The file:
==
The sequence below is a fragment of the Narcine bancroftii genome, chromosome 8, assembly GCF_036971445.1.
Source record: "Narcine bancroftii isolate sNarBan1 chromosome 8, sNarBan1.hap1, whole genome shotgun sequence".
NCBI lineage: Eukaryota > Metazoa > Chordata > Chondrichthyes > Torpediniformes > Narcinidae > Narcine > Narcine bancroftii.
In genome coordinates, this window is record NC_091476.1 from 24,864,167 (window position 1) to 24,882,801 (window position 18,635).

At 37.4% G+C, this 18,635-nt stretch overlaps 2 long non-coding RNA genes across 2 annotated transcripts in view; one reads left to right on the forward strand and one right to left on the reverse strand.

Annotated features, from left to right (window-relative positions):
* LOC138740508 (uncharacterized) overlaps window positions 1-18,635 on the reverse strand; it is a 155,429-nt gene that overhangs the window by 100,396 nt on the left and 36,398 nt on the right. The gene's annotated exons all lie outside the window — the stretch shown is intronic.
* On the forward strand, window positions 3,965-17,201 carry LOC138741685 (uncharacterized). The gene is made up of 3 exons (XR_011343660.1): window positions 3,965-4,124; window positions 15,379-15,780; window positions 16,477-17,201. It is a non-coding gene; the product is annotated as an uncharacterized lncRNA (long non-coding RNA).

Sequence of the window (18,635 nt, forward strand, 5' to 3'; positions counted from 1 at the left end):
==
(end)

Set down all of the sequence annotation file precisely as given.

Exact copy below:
The sequence below is a fragment of the Narcine bancroftii genome, chromosome 8, assembly GCF_036971445.1.
Source record: "Narcine bancroftii isolate sNarBan1 chromosome 8, sNarBan1.hap1, whole genome shotgun sequence".
NCBI lineage: Eukaryota > Metazoa > Chordata > Chondrichthyes > Torpediniformes > Narcinidae > Narcine > Narcine bancroftii.
In genome coordinates, this window is record NC_091476.1 from 24,864,167 (window position 1) to 24,882,801 (window position 18,635).

At 37.4% G+C, this 18,635-nt stretch overlaps 2 long non-coding RNA genes across 2 annotated transcripts in view; one reads left to right on the forward strand and one right to left on the reverse strand.

Annotated features, from left to right (window-relative positions):
* LOC138740508 (uncharacterized) overlaps window positions 1-18,635 on the reverse strand; it is a 155,429-nt gene that overhangs the window by 100,396 nt on the left and 36,398 nt on the right. The gene's annotated exons all lie outside the window — the stretch shown is intronic.
* On the forward strand, window positions 3,965-17,201 carry LOC138741685 (uncharacterized). The gene is made up of 3 exons (XR_011343660.1): window positions 3,965-4,124; window positions 15,379-15,780; window positions 16,477-17,201. It is a non-coding gene; the product is annotated as an uncharacterized lncRNA (long non-coding RNA).

Sequence of the window (18,635 nt, forward strand, 5' to 3'; positions counted from 1 at the left end):